The data has helped to shape government guidance for other departments on service building and design. But at the policy level, it gets more challenging when collaborating across departmental boundaries. Cross-cutting data can be tough to reach, and this is one of government’s current focuses. At the top levels, success is judged by whether policies have the intended effect. So the question is: what do we have to change or invest in – or even work on collaboratively across departments – to be able to measure these critical things and enable data-driven decision-making across policy areas? 

Improving cross-government collaboration and capability


There can be a lack of clarity around the rules for processing data and barriers to using it.

Where government departments need to collaborate and cross departmental boundaries, success or failure of these efforts is often a question of the scale of the problem, differing incentives and legacy systems. Different teams may use alternative platforms, and managing collaboration across these can prove challenging. Organisations often see big data infrastructure as the solution to the transformation of their businesses. But many of them aren’t yet getting the value they expect from those big data investments. This is often because they don’t have the right foundations in place: the data is often hard to identify and access within organisations; data skills are often in short supply; and there is a lack of clarity around the rules relating to the data (who can access it, how can it be used). These barriers act like an anchor, slowing progress.  Organisations can end up in a cycle of re-procurement, buying new tech to fix the old tech, limiting the innovation they're trying to deliver.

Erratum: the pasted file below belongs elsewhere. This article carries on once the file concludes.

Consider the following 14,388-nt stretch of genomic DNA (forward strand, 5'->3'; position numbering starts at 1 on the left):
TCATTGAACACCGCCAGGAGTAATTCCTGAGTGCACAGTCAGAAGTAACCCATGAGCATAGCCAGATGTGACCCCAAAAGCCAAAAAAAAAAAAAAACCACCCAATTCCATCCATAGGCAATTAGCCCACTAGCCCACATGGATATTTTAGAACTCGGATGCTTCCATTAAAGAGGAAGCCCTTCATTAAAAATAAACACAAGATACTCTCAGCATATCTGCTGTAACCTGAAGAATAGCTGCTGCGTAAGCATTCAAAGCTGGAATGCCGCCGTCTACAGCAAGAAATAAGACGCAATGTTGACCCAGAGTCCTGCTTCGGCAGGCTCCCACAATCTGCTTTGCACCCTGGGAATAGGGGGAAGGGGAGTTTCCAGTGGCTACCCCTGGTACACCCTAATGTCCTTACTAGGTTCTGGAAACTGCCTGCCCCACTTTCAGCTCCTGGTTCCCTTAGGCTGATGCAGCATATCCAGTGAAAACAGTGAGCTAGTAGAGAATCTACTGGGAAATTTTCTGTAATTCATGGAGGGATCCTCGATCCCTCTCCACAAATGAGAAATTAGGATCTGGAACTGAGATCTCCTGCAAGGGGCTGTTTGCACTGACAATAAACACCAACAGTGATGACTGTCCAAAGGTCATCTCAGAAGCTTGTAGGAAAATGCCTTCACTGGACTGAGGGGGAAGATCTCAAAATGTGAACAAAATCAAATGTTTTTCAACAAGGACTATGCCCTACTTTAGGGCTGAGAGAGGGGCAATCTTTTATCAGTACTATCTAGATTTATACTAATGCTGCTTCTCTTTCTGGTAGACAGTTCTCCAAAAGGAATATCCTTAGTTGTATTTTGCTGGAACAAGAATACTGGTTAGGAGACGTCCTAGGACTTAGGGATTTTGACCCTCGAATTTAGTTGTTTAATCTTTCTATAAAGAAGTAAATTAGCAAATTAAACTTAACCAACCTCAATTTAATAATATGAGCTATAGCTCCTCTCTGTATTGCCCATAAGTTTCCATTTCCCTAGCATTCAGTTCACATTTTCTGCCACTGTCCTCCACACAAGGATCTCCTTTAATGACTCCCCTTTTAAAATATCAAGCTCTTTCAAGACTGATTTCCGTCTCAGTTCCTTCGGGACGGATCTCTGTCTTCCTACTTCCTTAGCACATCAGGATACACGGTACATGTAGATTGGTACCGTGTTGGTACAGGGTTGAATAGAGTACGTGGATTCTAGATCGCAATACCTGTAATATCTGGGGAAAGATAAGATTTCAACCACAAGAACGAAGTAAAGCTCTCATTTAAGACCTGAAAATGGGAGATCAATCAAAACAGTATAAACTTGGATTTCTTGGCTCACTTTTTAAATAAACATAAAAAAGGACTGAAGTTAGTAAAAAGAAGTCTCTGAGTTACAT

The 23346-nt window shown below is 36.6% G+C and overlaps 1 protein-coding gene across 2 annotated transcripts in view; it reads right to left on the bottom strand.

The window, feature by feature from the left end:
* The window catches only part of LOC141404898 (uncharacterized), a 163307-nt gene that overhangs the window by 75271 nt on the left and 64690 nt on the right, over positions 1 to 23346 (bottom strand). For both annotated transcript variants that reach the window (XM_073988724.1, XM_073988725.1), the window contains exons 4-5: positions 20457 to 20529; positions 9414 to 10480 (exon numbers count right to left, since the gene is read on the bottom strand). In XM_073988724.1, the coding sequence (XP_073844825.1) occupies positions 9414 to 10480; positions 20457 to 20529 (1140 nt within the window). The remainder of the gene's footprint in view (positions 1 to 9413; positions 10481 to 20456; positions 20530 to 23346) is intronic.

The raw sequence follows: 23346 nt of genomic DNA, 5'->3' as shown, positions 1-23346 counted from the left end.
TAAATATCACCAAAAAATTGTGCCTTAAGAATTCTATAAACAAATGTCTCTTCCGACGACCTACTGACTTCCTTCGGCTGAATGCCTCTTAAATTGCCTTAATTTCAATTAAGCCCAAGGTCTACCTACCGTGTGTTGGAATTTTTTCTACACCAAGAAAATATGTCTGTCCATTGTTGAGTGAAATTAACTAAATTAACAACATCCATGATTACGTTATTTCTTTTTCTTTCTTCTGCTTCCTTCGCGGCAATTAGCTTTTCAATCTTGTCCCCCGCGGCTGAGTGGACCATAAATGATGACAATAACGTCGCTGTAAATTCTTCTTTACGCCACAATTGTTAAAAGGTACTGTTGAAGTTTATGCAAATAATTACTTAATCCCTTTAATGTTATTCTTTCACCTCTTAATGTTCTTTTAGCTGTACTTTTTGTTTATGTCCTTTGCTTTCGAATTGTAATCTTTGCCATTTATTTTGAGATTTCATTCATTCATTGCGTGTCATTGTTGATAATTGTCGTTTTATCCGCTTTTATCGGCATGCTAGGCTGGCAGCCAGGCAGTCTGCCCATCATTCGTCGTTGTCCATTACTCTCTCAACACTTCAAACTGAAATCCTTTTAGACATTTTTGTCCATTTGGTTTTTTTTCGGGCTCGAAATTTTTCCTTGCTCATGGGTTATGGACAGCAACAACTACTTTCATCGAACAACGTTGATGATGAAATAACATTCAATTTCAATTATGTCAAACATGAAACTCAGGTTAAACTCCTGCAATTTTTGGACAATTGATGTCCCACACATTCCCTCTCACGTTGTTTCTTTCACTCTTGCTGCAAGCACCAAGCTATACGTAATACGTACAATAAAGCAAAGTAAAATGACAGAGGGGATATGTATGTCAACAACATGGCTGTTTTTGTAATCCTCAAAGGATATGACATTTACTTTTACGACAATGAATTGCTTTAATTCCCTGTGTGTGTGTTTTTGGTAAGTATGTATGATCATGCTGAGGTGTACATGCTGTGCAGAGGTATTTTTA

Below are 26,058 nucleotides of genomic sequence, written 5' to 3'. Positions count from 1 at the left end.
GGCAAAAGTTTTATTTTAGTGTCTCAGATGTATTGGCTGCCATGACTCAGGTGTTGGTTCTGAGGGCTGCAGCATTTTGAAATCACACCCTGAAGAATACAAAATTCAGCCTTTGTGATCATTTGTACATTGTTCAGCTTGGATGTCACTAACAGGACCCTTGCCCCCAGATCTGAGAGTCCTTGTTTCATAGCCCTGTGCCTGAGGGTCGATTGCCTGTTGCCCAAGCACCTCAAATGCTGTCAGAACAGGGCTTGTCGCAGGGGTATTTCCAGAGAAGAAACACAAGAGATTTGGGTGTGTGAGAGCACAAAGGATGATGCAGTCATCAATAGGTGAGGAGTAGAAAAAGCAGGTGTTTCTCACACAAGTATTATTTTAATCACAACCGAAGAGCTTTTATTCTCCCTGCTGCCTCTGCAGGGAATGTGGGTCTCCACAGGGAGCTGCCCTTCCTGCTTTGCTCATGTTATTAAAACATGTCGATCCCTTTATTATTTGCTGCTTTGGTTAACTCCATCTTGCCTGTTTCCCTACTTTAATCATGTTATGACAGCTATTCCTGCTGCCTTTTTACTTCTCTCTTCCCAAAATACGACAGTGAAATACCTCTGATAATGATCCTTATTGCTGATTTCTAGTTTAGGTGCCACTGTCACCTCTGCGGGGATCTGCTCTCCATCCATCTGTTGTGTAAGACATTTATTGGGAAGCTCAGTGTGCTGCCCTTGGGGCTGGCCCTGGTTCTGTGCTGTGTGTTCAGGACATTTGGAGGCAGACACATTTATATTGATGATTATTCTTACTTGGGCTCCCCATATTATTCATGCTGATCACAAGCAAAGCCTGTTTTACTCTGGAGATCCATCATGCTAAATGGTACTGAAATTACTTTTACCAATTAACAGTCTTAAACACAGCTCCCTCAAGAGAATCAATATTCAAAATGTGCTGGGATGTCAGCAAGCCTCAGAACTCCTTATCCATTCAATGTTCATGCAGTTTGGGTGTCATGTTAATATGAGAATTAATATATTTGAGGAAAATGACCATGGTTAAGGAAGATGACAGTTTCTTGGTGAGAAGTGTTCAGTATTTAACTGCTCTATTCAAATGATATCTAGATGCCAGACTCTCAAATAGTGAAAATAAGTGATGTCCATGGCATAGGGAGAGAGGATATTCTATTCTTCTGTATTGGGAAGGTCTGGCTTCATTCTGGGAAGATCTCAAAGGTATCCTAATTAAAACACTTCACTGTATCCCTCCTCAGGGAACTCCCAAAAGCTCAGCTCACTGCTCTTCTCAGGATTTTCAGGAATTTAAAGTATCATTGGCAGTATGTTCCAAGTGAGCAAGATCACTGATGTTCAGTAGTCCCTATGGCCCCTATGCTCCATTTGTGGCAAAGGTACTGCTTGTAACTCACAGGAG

Delivering value and enabling data decision-making

Accessing and integrating legacy systems can be challenging when making different data sources talk to each other within organisations and beyond. It’s a question of dealing with the sheer volume of data, understanding which parts are usable and actionable, and how to collate it. Quality can also be a challenge – you have to establish whether the data is even good enough to make decisions with. I’ve led projects where the first stopping point is sharing the data held with customers and then finding it needs updating. Permissions are another concern: who is this data being shared with, and what’s the right approach for this? 

Scott Logic has successfully worked with public sector organisations by following a simple three-step approach: locate, understand, surface. First, we locate the data in systems, and then uncover the data of value and establish the reliable source of that data. Next, we focus on understanding this data and what it enables, we ensure consistency across datasets, and we create a common terminology that is understood by both people and machines. Finally, we surface the data in a way that is consumable by anyone who needs to make decisions as part of their day job (i.e. everyone). Any organisation can adopt this approach. Some organisations jump straight to adopting AI or robotics, but until your people can reach, understand and act upon your business data, robots aren’t going to be able to do any better.